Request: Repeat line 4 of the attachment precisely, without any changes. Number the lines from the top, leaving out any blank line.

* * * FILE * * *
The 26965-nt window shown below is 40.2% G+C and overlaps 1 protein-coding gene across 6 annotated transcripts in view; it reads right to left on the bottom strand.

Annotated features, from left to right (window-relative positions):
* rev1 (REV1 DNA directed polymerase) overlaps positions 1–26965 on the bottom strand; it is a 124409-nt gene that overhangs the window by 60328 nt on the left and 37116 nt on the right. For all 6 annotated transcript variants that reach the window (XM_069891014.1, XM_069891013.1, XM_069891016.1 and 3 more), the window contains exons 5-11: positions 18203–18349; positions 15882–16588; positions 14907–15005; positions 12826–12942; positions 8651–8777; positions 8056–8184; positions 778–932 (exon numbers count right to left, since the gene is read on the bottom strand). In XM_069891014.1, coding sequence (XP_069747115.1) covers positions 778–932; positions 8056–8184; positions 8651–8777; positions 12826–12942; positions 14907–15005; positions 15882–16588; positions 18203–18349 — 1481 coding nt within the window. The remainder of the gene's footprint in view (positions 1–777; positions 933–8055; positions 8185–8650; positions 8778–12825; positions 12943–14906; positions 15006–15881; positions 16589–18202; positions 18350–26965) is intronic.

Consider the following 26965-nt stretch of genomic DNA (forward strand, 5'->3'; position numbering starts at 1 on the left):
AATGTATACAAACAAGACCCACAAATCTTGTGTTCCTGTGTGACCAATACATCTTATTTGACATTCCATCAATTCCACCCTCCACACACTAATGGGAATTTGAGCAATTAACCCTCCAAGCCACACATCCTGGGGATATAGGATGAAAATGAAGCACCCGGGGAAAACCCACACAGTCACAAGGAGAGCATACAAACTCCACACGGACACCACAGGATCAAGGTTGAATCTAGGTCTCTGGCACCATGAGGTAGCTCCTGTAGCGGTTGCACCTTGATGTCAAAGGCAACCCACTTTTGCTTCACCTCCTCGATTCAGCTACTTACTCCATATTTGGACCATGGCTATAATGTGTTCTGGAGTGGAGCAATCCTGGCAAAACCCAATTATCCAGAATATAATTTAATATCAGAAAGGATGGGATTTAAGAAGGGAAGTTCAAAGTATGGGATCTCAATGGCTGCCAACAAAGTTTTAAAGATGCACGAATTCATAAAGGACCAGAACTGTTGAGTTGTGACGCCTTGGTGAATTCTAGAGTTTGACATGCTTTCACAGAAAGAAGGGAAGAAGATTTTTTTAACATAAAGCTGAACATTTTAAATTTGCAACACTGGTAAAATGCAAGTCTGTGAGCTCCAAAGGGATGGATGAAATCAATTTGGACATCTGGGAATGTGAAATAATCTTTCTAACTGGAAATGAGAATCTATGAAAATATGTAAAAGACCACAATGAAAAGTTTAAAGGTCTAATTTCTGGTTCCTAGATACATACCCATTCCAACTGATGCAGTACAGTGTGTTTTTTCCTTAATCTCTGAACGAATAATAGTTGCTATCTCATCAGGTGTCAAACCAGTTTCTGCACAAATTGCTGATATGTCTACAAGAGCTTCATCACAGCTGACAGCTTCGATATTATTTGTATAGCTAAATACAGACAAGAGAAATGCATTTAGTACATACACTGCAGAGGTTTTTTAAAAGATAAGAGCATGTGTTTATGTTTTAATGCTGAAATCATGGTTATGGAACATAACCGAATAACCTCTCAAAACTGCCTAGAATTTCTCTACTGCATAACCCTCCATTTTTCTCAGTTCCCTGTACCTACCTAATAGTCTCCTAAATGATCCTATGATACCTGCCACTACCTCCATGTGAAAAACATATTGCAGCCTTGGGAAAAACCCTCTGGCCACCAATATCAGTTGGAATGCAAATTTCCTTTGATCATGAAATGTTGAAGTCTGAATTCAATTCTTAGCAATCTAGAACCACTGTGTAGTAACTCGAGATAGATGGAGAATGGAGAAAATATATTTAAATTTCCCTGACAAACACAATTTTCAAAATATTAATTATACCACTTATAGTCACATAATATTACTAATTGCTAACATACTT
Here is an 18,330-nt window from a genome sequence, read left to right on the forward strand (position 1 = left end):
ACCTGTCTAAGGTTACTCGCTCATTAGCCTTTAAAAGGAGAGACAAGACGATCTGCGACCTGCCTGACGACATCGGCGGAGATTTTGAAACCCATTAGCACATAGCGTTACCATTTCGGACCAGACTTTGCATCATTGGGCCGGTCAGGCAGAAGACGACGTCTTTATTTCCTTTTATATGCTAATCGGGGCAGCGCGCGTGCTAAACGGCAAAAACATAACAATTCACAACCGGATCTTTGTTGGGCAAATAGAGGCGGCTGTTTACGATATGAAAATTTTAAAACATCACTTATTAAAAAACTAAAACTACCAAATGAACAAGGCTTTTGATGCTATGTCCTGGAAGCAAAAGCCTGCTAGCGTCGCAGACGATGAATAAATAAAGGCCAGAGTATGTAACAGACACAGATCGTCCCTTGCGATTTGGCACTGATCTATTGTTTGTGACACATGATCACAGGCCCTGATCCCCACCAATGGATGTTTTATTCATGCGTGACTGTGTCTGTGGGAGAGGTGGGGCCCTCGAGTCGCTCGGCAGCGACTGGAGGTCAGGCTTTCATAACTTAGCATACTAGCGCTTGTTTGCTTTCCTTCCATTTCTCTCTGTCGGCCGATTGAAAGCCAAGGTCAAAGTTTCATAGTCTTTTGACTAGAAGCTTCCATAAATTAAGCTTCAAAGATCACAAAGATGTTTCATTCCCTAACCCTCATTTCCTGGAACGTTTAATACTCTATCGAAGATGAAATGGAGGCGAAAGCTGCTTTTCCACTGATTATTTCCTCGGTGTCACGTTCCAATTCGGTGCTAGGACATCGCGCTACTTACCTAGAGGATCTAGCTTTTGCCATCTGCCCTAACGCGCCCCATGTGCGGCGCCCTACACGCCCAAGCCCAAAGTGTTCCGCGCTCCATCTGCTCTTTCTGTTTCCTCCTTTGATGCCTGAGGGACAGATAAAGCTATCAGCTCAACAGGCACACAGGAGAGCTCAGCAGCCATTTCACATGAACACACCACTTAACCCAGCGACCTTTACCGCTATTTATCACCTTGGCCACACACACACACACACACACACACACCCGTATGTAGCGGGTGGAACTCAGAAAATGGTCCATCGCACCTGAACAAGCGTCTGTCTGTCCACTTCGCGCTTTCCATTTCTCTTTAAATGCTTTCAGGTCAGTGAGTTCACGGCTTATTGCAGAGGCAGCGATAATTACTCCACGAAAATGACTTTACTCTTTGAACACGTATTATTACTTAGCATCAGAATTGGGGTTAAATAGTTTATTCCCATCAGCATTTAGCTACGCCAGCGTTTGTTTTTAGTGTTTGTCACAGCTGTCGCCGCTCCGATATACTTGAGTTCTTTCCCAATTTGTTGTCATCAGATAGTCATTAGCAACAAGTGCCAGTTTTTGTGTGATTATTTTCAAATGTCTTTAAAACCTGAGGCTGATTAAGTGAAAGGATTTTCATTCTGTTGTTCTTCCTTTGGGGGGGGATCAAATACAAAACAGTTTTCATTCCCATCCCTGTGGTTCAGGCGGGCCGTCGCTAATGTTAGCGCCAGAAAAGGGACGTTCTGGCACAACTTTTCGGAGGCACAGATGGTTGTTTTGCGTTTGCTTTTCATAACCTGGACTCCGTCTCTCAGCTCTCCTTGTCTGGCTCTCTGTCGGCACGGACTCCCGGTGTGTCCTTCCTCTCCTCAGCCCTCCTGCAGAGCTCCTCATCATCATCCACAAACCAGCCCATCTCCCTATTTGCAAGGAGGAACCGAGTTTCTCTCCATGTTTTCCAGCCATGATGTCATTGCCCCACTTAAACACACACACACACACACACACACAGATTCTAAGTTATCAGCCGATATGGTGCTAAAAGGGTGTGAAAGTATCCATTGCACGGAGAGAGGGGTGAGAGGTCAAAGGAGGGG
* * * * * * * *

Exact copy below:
Consider the following 26965-nt stretch of genomic DNA (forward strand, 5'->3'; position numbering starts at 1 on the left):